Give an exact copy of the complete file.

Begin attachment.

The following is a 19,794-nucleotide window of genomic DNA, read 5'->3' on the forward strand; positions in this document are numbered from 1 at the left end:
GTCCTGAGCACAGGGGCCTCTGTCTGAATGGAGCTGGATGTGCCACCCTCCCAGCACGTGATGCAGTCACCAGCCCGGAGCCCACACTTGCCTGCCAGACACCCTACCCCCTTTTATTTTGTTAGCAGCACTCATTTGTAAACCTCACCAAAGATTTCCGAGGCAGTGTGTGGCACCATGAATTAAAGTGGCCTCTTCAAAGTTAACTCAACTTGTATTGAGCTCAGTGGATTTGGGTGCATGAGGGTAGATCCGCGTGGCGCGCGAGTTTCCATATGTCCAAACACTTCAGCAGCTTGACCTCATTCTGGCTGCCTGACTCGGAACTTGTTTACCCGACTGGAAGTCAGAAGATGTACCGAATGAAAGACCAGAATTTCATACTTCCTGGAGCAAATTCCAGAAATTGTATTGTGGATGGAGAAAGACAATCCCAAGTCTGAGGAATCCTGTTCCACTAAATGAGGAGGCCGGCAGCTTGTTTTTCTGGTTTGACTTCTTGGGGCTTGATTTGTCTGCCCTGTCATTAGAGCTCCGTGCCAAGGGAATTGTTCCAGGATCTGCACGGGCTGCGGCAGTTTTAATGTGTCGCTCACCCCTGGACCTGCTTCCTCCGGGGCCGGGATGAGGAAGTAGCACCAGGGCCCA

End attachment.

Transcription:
The following is a 19,794-nucleotide window of genomic DNA, read 5'->3' on the forward strand; positions in this document are numbered from 1 at the left end:
GTCCTGAGCACAGGGGCCTCTGTCTGAATGGAGCTGGATGTGCCACCCTCCCAGCACGTGATGCAGTCACCAGCCCGGAGCCCACACTTGCCTGCCAGACACCCTACCCCCTTTTATTTTGTTAGCAGCACTCATTTGTAAACCTCACCAAAGATTTCCGAGGCAGTGTGTGGCACCATGAATTAAAGTGGCCTCTTCAAAGTTAACTCAACTTGTATTGAGCTCAGTGGATTTGGGTGCATGAGGGTAGATCCGCGTGGCGCGCGAGTTTCCATATGTCCAAACACTTCAGCAGCTTGACCTCATTCTGGCTGCCTGACTCGGAACTTGTTTACCCGACTGGAAGTCAGAAGATGTACCGAATGAAAGACCAGAATTTCATACTTCCTGGAGCAAATTCCAGAAATTGTATTGTGGATGGAGAAAGACAATCCCAAGTCTGAGGAATCCTGTTCCACTAAATGAGGAGGCCGGCAGCTTGTTTTTCTGGTTTGACTTCTTGGGGCTTGATTTGTCTGCCCTGTCATTAGAGCTCCGTGCCAAGGGAATTGTTCCAGGATCTGCACGGGCTGCGGCAGTTTTAATGTGTCGCTCACCCCTGGACCTGCTTCCTCCGGGGCCGGGATGAGGAAGTAGCACCAGGGCCCA